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The third natural province of Texas is the Plateau Province, having three great divisions: the Llano Estacado, Staked or Palisaded Plains, which extend beyond the limits of the state, and the Edward's and Stockton Plateau.The Llano Estacado, a plateau 2500 to 4000 feet in elevation, derives its name from being itself an extensive uplifted surrounded, except on the Edward's Plateau side, by "breaks", cliffs, or walls, which, as palisades, have to be climbed before the plateau is attained.It has a broad plain where it enters the state, but descends into an inaccessible cañon as it approaches the Rio Grande.The Canadian River crosses the extreme north of the state from west to east merely as a small stream on a wide bed of wet sand.The chief industry of the section is the care of cattle.Over such an extended area the drainage is naturally diverse.Please help support the mission of New Advent and get the full contents of this website as an instant download. Different climatic conditions with respect to rainfall vary the products of different parts of this region.Includes the Catholic Encyclopedia, Church Fathers, Summa, Bible and more all for only .99... The eastern and northern part, where the rainfall reaches from forty to fifty inches annually, are suitable for rice culture, which is localized there; in the central portion along the coast where the rainfall is less, sugar-cane, fruit, and "truck" are extensively cultivated, while in the southwest, with a rainfall of only 20 to 28 inches annually, cotton culture and "cattle raising on the range" are the chief industries.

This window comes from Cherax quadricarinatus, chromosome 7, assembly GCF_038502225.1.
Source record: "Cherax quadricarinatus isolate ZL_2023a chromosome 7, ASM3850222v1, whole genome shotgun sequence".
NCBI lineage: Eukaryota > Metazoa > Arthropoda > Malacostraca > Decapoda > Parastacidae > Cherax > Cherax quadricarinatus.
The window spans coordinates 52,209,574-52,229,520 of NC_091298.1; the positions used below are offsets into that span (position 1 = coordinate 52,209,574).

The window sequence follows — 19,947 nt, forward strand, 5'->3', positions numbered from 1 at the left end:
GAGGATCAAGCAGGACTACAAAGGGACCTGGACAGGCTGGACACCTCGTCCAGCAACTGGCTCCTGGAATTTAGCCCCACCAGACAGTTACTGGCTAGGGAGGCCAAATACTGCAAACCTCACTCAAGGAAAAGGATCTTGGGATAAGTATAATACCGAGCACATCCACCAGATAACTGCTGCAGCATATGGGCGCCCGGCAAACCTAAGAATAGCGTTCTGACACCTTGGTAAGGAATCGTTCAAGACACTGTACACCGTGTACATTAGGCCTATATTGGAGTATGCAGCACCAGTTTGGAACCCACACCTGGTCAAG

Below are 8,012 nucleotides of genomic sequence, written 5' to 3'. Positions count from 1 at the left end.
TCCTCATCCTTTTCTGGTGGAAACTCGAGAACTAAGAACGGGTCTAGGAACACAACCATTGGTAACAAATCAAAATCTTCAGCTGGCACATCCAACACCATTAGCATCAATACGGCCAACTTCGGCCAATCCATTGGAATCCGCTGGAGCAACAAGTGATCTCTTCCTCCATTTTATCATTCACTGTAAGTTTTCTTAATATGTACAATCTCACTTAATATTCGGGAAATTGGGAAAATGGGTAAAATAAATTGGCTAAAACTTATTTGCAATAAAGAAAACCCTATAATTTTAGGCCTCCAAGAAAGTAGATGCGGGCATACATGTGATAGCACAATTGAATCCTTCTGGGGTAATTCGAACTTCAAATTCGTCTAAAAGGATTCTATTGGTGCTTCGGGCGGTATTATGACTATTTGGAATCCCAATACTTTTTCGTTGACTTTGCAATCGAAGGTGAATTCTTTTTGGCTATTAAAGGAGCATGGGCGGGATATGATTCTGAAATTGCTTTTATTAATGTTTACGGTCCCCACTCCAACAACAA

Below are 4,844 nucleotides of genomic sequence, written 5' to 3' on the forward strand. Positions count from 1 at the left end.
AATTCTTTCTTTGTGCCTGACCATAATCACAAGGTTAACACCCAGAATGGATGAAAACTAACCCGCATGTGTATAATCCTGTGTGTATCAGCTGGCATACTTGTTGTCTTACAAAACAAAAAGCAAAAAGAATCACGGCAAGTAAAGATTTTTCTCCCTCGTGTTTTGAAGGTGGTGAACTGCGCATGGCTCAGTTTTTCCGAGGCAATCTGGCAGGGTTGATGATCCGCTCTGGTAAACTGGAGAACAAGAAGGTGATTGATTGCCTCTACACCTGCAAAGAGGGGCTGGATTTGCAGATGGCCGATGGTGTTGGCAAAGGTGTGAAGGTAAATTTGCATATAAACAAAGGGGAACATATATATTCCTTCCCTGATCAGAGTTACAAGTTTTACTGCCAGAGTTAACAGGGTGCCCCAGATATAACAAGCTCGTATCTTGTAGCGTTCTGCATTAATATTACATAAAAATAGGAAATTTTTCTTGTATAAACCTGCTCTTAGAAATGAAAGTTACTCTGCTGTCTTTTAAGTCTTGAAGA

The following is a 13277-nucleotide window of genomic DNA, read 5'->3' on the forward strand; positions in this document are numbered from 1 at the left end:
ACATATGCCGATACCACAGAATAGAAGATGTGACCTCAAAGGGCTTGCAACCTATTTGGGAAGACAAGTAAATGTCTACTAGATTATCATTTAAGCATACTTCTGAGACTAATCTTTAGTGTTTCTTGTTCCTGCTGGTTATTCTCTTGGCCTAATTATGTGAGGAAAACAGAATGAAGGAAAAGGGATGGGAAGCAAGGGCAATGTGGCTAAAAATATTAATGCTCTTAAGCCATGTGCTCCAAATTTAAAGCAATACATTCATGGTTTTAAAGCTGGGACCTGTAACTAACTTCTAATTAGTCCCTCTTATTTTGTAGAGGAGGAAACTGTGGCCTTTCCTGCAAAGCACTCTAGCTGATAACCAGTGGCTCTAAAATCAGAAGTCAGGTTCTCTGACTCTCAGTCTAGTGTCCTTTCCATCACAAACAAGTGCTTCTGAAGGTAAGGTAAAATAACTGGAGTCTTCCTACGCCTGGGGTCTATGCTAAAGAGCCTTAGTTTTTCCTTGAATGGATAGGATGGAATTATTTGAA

Formerly this region was devoted entirely to cattle, but now alfalfa, barley, broom-corn, maize, cotton, wheat, and fruits are being successfully cultivated.
The western portion contains notably fertile soils, yielding abundant crops of kafir-corn, milo-maize, cotton, wheat, oats, peaches, and alfalfa.
Deposits of salt, clay, and gypsum occur in this area.
This Tertiary area also is divided by climatic conditions.
The south- western and western part, the "Rio Grande Plain", having a very shallow rainfall, produces only a dwarfed and shrubby natural vegetation and is hence called the "Chaparral Country"; the humid part, however, north and north-east, called the East Texas timber belt, grows both the short and long-leaf pine. In the northern part of this region more fertile soil affords the great fruit and "truck" products; cotton and tobacco are also grown.